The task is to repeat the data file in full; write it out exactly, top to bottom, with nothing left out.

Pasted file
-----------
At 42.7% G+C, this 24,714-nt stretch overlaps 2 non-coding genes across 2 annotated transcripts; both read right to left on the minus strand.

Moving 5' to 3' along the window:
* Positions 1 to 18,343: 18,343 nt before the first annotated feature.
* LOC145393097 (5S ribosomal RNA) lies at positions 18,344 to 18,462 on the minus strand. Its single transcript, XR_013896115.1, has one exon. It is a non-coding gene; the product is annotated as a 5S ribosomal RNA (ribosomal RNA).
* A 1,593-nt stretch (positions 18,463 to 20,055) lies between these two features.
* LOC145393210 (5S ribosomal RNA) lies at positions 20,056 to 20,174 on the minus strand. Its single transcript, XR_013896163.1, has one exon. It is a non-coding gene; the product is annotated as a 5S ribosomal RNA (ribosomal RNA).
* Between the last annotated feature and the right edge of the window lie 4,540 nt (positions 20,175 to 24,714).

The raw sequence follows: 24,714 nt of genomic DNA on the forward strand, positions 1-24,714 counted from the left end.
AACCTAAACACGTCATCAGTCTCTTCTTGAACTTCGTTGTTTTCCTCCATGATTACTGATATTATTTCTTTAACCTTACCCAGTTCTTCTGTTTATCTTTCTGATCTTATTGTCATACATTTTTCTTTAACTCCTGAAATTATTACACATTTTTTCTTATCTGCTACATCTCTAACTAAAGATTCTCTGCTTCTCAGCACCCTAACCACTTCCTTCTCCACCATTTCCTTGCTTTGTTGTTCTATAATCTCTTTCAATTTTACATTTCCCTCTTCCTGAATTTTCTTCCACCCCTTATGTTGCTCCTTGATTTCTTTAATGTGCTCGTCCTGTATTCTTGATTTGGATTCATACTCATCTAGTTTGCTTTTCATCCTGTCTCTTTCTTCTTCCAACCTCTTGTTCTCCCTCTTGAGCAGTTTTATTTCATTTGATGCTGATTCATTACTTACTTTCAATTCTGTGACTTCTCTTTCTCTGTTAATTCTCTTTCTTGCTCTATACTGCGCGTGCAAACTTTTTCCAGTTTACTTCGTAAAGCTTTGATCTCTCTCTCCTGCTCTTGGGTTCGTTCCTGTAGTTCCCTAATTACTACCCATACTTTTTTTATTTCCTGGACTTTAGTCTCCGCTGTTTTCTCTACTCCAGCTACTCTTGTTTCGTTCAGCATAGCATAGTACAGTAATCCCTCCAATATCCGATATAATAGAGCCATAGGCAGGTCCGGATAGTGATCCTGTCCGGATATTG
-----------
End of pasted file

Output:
At 42.7% G+C, this 24,714-nt stretch overlaps 2 non-coding genes across 2 annotated transcripts; both read right to left on the minus strand.

Moving 5' to 3' along the window:
* Positions 1 to 18,343: 18,343 nt before the first annotated feature.
* LOC145393097 (5S ribosomal RNA) lies at positions 18,344 to 18,462 on the minus strand. Its single transcript, XR_013896115.1, has one exon. It is a non-coding gene; the product is annotated as a 5S ribosomal RNA (ribosomal RNA).
* A 1,593-nt stretch (positions 18,463 to 20,055) lies between these two features.
* LOC145393210 (5S ribosomal RNA) lies at positions 20,056 to 20,174 on the minus strand. Its single transcript, XR_013896163.1, has one exon. It is a non-coding gene; the product is annotated as a 5S ribosomal RNA (ribosomal RNA).
* Between the last annotated feature and the right edge of the window lie 4,540 nt (positions 20,175 to 24,714).

The raw sequence follows: 24,714 nt of genomic DNA on the forward strand, positions 1-24,714 counted from the left end.
AACCTAAACACGTCATCAGTCTCTTCTTGAACTTCGTTGTTTTCCTCCATGATTACTGATATTATTTCTTTAACCTTACCCAGTTCTTCTGTTTATCTTTCTGATCTTATTGTCATACATTTTTCTTTAACTCCTGAAATTATTACACATTTTTTCTTATCTGCTACATCTCTAACTAAAGATTCTCTGCTTCTCAGCACCCTAACCACTTCCTTCTCCACCATTTCCTTGCTTTGTTGTTCTATAATCTCTTTCAATTTTACATTTCCCTCTTCCTGAATTTTCTTCCACCCCTTATGTTGCTCCTTGATTTCTTTAATGTGCTCGTCCTGTATTCTTGATTTGGATTCATACTCATCTAGTTTGCTTTTCATCCTGTCTCTTTCTTCTTCCAACCTCTTGTTCTCCCTCTTGAGCAGTTTTATTTCATTTGATGCTGATTCATTACTTACTTTCAATTCTGTGACTTCTCTTTCTCTGTTAATTCTCTTTCTTGCTCTATACTGCGCGTGCAAACTTTTTCCAGTTTACTTCGTAAAGCTTTGATCTCTCTCTCCTGCTCTTGGGTTCGTTCCTGTAGTTCCCTAATTACTACCCATACTTTTTTTATTTCCTGGACTTTAGTCTCCGCTGTTTTCTCTACTCCAGCTACTCTTGTTTCGTTCAGCATAGCATAGTACAGTAATCCCTCCAATATCCGATATAATAGAGCCATAGGCAGGTCCGGATAGTGATCCTGTCCGGATATTG